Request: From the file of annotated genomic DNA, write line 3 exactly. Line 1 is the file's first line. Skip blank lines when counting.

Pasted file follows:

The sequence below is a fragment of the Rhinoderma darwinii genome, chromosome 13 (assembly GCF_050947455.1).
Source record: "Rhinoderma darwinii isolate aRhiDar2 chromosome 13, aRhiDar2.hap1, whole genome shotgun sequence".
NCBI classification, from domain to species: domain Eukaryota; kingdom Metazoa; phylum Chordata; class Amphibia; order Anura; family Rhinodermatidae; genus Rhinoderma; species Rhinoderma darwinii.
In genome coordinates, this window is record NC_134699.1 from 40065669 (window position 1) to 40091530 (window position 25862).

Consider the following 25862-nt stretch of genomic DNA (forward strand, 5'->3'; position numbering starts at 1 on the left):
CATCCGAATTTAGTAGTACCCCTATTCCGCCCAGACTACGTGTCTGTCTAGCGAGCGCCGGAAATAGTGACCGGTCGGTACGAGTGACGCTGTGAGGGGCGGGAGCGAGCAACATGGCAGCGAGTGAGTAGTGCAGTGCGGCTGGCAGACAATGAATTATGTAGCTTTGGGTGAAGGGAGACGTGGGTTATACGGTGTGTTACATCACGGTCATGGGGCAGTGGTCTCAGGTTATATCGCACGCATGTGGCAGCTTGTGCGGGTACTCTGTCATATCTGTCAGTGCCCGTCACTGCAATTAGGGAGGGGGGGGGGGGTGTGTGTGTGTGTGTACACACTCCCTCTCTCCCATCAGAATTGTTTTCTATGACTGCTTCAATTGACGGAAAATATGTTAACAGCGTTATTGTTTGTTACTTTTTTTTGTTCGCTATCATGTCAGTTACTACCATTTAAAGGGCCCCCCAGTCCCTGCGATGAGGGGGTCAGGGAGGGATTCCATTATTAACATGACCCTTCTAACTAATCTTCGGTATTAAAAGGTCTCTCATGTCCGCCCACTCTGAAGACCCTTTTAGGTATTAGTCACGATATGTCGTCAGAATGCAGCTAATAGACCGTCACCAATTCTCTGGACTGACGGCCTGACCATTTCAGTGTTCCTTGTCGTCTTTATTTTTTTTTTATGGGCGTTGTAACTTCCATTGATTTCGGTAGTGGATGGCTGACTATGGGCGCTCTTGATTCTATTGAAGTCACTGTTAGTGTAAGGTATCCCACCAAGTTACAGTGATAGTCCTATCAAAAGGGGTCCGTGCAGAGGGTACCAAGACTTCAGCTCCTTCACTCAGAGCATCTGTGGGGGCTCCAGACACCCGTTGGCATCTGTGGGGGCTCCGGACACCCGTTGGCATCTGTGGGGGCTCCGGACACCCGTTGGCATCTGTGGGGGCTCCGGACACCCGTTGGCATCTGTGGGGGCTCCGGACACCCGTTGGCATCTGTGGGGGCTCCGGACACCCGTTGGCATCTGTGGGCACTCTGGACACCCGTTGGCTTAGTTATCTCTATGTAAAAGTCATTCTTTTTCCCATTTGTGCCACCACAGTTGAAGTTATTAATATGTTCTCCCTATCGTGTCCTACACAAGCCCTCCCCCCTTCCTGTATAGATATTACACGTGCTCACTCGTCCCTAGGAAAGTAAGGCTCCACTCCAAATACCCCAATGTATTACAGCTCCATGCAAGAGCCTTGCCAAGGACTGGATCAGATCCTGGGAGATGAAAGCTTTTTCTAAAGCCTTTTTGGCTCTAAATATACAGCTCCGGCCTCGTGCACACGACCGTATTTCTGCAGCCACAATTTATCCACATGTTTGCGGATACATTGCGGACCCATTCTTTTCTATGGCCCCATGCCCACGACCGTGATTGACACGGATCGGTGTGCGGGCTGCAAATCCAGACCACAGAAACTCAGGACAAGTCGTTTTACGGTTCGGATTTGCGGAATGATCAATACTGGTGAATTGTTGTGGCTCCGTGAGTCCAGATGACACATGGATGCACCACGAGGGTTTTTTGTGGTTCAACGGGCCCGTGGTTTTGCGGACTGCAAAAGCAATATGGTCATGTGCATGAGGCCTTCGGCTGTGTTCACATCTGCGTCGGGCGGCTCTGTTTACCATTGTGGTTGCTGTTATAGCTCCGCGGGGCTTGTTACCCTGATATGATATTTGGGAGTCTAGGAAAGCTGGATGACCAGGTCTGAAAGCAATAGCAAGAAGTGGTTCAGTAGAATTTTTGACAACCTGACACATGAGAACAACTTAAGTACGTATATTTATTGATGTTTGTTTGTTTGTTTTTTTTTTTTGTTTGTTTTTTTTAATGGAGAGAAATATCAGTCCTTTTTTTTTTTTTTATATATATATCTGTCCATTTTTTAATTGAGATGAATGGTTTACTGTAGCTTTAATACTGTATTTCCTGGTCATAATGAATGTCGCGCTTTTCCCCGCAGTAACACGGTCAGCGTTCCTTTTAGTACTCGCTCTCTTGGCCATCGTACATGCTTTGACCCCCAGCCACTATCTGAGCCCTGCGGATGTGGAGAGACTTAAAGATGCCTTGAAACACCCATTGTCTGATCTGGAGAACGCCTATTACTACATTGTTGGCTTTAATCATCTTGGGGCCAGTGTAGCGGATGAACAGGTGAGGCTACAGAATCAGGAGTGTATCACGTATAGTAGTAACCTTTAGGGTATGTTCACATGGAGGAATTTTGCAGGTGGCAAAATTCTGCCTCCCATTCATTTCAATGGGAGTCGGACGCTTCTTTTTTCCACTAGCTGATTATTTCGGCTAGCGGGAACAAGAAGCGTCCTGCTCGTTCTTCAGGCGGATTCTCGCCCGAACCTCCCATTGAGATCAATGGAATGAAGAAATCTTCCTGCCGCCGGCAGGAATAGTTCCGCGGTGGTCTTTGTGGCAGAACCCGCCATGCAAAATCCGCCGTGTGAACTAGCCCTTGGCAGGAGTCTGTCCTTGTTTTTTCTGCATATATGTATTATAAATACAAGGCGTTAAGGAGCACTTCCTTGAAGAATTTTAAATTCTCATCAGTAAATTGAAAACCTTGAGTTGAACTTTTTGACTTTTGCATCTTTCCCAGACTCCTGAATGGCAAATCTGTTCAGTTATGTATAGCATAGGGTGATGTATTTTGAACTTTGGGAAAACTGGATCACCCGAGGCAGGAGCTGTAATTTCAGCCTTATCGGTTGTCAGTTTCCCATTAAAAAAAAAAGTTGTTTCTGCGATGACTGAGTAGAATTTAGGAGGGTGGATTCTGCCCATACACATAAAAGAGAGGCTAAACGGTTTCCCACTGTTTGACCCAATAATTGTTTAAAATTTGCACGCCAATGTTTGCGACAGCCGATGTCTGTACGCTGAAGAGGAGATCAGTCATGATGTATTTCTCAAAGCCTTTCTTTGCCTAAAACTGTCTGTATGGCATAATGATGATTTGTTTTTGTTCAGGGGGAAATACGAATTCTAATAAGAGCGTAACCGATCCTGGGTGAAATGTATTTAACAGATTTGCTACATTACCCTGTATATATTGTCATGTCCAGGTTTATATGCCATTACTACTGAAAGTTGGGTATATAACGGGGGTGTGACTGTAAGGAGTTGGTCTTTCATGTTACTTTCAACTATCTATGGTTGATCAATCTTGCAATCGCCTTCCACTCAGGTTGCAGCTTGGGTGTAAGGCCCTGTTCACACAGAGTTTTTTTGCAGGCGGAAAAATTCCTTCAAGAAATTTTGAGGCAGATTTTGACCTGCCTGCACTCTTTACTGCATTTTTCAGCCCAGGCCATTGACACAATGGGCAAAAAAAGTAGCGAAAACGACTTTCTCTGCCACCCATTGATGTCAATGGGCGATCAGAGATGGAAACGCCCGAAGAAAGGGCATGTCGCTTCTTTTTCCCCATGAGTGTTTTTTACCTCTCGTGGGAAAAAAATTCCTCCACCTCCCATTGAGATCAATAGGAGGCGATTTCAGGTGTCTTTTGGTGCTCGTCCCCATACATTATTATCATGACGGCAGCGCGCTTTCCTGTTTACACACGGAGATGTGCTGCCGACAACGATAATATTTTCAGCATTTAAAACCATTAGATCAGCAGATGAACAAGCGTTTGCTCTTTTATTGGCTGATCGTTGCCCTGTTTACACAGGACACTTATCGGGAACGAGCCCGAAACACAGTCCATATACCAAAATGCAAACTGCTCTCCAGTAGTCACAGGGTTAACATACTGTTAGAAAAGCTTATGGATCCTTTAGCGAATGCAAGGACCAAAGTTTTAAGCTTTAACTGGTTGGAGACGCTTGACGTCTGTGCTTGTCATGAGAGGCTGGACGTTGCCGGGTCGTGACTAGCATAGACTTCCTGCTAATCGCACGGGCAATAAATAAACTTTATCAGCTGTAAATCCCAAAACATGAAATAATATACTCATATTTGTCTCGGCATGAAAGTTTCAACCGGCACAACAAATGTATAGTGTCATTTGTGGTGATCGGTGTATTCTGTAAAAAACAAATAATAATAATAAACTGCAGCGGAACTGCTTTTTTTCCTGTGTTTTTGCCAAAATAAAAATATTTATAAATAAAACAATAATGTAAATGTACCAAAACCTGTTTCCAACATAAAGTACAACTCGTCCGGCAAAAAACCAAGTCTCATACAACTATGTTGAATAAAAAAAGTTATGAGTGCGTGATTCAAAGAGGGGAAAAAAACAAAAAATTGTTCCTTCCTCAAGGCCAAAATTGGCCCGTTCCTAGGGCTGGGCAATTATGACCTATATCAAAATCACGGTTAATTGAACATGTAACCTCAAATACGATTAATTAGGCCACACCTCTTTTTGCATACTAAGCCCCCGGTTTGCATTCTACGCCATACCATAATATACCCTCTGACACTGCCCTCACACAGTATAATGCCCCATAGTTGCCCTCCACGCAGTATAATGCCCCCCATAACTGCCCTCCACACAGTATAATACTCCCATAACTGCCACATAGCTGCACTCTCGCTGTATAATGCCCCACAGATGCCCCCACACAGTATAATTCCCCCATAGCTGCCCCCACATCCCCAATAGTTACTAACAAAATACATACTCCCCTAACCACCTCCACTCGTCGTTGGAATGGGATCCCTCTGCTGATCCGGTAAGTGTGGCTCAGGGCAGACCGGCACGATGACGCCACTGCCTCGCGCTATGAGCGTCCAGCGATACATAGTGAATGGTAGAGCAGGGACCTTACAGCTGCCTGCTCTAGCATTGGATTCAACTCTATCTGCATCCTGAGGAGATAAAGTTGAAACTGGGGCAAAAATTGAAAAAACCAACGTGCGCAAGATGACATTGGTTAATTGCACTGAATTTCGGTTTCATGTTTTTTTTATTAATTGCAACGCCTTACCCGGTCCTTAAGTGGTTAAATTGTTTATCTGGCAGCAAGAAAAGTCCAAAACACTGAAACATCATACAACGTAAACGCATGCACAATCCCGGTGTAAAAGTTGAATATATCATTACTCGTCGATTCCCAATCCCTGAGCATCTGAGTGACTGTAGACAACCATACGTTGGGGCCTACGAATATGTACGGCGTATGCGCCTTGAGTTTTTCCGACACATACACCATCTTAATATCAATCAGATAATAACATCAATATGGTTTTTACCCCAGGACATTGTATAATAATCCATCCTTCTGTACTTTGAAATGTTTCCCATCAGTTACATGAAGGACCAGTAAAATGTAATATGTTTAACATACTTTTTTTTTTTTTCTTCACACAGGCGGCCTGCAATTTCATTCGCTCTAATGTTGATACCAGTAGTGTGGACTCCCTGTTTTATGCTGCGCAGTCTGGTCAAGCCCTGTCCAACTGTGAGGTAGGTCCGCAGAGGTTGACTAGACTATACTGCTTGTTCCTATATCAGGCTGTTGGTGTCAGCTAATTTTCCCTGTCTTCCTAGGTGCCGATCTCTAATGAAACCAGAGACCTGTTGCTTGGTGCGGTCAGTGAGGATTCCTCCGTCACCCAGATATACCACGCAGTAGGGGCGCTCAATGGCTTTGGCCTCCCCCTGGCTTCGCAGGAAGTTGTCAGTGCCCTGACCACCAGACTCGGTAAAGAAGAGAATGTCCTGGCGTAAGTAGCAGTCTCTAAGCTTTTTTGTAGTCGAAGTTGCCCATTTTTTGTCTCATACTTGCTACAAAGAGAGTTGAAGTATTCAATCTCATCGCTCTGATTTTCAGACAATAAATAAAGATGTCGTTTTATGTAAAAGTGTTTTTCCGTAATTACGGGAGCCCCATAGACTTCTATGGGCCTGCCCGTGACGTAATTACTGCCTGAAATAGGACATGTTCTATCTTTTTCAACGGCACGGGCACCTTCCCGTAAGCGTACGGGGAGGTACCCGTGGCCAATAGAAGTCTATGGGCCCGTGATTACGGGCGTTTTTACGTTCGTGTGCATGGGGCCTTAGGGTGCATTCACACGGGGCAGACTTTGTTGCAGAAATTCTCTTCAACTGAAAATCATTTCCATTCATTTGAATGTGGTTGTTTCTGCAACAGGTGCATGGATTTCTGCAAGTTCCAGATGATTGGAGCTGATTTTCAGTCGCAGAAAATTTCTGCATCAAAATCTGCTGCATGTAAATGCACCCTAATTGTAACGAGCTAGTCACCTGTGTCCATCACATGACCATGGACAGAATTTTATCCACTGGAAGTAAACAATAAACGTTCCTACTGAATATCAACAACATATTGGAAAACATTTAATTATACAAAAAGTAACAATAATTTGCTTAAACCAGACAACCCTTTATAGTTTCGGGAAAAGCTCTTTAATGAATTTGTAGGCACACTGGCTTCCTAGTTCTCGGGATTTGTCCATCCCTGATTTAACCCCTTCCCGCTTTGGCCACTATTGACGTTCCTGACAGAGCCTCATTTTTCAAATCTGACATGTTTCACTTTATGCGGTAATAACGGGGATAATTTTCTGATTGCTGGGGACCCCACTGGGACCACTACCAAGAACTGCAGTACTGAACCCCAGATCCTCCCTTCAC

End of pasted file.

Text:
NCBI classification, from domain to species: domain Eukaryota; kingdom Metazoa; phylum Chordata; class Amphibia; order Anura; family Rhinodermatidae; genus Rhinoderma; species Rhinoderma darwinii.